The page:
What are the steps in the insulin pathway?
1. Insulin binding to insulin receptor causes autophosphorylation of PTK domains and IRS proteins.
2. IRS proteins binds to SH2 domain on PI3K, which phosphorylated PIP2 to PIP3.
3. Binding of Akt2 to PIP3 via PH domain, with the simultaneous binding of mTORC2 and PDK1 (activated by PIP3 binding), activates Akt2.
4. Akt2 activates Rab-GTP which promotes translocation of GLUT4 to PM.
5. Akt2 inhibits glycogen synthase kinase 3 (GSK3), which inhibits glycogen synthase, promoting glycogen synthesis.
6. Akt2 activates FOXO, which inhibits gene expression of gluconeogenic enzymes and thus inhibits gluconeogenesis.
What allows G-protein activity to be controlled?
- Binding of GTP to G-proteins activates the G-protein.
- Binding of GDP deactivates the G-protein.
- The process of GDP dissociation and subsequent association of GTP is slow.
- Enzymes that speed up this rate of reaction significantly increases the activity of G-proteins.
- These enzymes are usually associated with GPCRs and is activated on binding of the ligand.
What are the steps in the G-protein cycle?
1. Binding of ESM on extracellular domain causes conformational change activating intracellular enzyme domain.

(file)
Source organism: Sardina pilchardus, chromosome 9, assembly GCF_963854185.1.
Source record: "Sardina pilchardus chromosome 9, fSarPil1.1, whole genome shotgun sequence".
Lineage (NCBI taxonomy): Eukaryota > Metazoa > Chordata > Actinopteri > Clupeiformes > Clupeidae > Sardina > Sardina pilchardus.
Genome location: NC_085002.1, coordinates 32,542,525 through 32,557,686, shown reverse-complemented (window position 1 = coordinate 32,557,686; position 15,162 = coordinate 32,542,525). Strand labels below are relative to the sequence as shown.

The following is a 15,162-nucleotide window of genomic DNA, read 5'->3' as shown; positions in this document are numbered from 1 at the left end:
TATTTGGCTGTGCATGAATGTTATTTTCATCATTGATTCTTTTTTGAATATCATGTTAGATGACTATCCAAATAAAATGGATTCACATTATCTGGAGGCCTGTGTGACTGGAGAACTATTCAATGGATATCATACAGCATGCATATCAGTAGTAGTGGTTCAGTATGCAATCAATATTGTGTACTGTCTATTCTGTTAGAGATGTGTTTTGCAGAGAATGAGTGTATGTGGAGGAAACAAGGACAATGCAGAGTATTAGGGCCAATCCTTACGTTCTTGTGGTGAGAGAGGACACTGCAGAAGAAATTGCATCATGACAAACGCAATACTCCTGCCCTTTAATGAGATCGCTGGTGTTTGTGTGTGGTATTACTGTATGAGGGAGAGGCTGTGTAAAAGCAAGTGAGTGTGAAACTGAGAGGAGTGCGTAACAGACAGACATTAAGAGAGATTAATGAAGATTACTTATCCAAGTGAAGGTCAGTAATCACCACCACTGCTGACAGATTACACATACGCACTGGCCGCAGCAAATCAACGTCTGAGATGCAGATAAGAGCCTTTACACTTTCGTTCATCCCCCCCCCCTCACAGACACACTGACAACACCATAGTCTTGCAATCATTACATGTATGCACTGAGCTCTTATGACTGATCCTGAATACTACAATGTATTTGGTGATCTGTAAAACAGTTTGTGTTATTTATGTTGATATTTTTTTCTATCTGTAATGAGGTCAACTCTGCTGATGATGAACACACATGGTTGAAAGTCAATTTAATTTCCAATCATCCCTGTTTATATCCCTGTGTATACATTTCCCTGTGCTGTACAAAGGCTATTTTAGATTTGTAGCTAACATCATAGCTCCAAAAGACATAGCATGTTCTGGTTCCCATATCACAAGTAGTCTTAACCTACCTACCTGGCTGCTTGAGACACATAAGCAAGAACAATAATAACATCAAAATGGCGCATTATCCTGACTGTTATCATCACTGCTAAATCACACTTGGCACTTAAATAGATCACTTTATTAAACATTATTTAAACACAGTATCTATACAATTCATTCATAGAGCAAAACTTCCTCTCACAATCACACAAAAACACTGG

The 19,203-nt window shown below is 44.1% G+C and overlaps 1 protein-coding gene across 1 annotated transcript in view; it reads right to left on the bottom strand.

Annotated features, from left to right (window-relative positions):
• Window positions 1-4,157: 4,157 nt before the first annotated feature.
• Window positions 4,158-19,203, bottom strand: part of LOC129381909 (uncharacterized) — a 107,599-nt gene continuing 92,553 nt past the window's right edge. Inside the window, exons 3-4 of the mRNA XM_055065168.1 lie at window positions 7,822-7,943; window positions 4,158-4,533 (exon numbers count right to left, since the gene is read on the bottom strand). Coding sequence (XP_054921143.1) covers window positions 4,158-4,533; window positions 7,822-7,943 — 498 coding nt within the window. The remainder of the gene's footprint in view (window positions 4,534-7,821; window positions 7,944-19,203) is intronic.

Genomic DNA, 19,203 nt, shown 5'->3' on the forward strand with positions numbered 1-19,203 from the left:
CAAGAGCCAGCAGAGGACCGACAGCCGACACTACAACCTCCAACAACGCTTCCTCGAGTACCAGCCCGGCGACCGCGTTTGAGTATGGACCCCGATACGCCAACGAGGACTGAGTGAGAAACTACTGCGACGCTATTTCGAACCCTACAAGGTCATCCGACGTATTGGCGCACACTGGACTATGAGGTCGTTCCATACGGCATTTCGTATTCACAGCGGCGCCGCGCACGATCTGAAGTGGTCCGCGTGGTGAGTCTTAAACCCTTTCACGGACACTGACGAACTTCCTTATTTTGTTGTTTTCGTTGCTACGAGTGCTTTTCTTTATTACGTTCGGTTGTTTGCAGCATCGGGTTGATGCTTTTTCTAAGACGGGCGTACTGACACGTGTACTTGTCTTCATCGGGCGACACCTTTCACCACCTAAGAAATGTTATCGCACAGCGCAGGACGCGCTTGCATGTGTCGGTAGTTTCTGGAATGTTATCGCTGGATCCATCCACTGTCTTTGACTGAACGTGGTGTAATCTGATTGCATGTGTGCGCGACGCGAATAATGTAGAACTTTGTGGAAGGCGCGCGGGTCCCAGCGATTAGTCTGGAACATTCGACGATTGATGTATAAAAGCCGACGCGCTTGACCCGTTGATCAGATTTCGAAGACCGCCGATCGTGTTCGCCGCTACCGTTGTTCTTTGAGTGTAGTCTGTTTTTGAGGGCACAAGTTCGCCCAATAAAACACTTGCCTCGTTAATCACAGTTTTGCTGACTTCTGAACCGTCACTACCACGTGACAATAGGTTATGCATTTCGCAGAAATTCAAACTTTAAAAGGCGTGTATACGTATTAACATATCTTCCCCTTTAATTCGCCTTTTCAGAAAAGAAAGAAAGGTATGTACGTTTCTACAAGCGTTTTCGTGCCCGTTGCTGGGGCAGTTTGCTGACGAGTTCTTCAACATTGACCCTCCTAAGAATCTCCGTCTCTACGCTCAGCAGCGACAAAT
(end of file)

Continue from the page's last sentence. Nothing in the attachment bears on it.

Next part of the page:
2. GPCR catalyses the dissociation of GDP from the G-protein and the subsequent association of GTP.
3. G-protein is activated and can subsequently activate components in the next step of the signalling pathway/
4. GTP-binding subunit on G-protein also has intrinsic GTPase activity and slowly hydrolyses GTP to GDP + Pi, deactivating the G-protein. This acts as a molecular clock determining how long a G-protein is active for.
5. The bound GDP then dissociates under mediation by GPCR and the cycle repeats.
What is the structure of G-proteins?
- G-proteins are trimers consisting of α, β and γ subunits.
- The β and γ subunits are always bound to each other so is collectively known as the βγ subunit.
- Both the α and βγ subunits are anchored to the PM.
- The α-subunit contains the GDP/GTP binding site and intrinsic GTPase activity.